‘Arrietty’ trailer debuts; fandom goes wild

October 25th, 2011

Checking Twitter this morning (like I always do), I came upon more than my fair share of tweeps chirping about how Disney uploaded the English-language trailer for The Secret World of Arrietty, the next Studio Ghibli film to grace theaters across the U.S. next year. Feb. 17, to be exact.

And since Disney included a YouTube embed code on its page, I’d be remiss if I didn’t post that trailer here as well.

My impressions: It looks like typical whimsical Ghibli fare … not that there’s anything wrong with that. It appears that Disney has much more confidence in this film than it did with Tales From Earthsea, which carried the aura of “yeah, we’re releasing this because we feel obligated to, but if you sneeze, you’ll completely miss our theatrical run for it.” This despite the fact that it’s another new director taking charge — in this case, Hiromasa Yonebayashi, previously a key animator on Spirited Away, Howl’s Moving Castle and Ponyo. (Hayao Miyazaki isn’t completely out of the picture, though; he planned, supervised and wrote the screenplay for Arrietty.)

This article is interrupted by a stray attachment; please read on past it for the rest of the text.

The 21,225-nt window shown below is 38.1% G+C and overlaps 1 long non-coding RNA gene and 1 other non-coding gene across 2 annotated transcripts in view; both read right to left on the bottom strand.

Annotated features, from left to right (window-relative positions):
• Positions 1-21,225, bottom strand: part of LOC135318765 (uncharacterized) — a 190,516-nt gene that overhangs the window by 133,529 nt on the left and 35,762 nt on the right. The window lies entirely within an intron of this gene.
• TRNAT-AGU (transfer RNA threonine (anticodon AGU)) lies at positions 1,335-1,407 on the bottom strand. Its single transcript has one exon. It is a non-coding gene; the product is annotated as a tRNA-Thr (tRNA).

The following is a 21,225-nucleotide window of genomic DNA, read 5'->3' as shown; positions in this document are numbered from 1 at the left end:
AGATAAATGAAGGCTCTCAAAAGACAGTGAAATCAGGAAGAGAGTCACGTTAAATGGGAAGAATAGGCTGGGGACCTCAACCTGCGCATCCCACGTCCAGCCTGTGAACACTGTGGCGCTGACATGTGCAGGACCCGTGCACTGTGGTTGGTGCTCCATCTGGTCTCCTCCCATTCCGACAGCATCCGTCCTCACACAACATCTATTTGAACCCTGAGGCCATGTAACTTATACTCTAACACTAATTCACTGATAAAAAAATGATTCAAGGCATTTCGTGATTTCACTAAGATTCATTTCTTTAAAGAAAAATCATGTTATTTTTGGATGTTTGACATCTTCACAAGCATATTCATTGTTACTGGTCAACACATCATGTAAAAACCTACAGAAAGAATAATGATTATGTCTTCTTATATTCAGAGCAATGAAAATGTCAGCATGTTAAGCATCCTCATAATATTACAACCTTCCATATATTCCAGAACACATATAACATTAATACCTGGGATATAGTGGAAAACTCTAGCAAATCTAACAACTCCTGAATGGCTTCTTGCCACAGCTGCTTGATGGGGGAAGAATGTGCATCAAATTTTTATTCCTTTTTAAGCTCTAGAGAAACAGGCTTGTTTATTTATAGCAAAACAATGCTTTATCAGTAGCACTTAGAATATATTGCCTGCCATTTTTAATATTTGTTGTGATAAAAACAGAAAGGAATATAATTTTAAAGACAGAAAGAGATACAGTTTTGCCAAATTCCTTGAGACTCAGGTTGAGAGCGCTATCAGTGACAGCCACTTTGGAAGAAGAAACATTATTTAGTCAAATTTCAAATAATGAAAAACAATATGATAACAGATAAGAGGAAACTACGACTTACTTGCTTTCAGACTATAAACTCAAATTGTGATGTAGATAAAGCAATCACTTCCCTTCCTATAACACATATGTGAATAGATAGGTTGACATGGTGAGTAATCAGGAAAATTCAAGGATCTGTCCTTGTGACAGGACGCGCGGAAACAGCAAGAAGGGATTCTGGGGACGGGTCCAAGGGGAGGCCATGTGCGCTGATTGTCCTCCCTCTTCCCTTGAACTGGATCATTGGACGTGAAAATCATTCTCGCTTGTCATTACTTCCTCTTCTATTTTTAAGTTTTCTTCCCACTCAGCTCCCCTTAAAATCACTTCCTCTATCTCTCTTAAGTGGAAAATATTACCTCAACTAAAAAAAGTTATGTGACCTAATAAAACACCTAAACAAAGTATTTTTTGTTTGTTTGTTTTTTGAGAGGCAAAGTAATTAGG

I’d love to check out the original novel, The Borrowers by Mary Norton, on which the movie’s based. But considering I have yet to read either Diana Wynne Jones’ Howl’s Moving Castle or Ursula K. Le Guin’s Earthsea novels, that may be more a pipe dream than anything. There’s also a setting shift between Norton’s novel and Arrietty — the novel is based in 1950s England, the movie in present-day Koganei, Japan (which hard-core Ghibli fans will recognize as the Tokyo suburb in which Studio Ghibli is located).

With this and Ni no Kuni: Wrath of the White Witch, the video game collaboration between Ghibli and Professor Layton studio Level-5, arriving in the U.S. via Namco Bandai, 2012 is shaping up to be a fun year for Ghibli fans. I’ll probably check Arrietty out come mid-February; will you?

2 Responses to “‘Arrietty’ trailer debuts; fandom goes wild”

  1. AniMatsuri:

    This show could possibly be the most successful Ghibi film in the U.S. yet as The Borrowers is a well known children’s story probably better known than both Howl’s & Earthsea put together. Setting it in present day Japan will also make it more relatable to modern day kids there and here.

  2. Diane:

    No time to read? One suggestion: Audiobooks can be your friend… ;-)

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